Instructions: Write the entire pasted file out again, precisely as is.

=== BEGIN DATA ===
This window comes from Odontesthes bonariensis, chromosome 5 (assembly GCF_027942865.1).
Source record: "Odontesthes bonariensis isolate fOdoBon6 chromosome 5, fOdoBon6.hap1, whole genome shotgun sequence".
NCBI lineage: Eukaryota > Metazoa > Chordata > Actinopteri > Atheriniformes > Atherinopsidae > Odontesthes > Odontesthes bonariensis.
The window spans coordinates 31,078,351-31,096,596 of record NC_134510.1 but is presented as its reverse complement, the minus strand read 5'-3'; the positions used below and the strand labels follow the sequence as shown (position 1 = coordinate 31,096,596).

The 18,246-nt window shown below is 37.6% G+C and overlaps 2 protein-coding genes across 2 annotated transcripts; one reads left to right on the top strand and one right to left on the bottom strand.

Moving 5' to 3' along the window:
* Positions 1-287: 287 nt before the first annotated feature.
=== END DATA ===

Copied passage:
This window comes from Odontesthes bonariensis, chromosome 5 (assembly GCF_027942865.1).
Source record: "Odontesthes bonariensis isolate fOdoBon6 chromosome 5, fOdoBon6.hap1, whole genome shotgun sequence".
NCBI lineage: Eukaryota > Metazoa > Chordata > Actinopteri > Atheriniformes > Atherinopsidae > Odontesthes > Odontesthes bonariensis.
The window spans coordinates 31,078,351-31,096,596 of record NC_134510.1 but is presented as its reverse complement, the minus strand read 5'-3'; the positions used below and the strand labels follow the sequence as shown (position 1 = coordinate 31,096,596).

The 18,246-nt window shown below is 37.6% G+C and overlaps 2 protein-coding genes across 2 annotated transcripts; one reads left to right on the top strand and one right to left on the bottom strand.

Moving 5' to 3' along the window:
* Positions 1-287: 287 nt before the first annotated feature.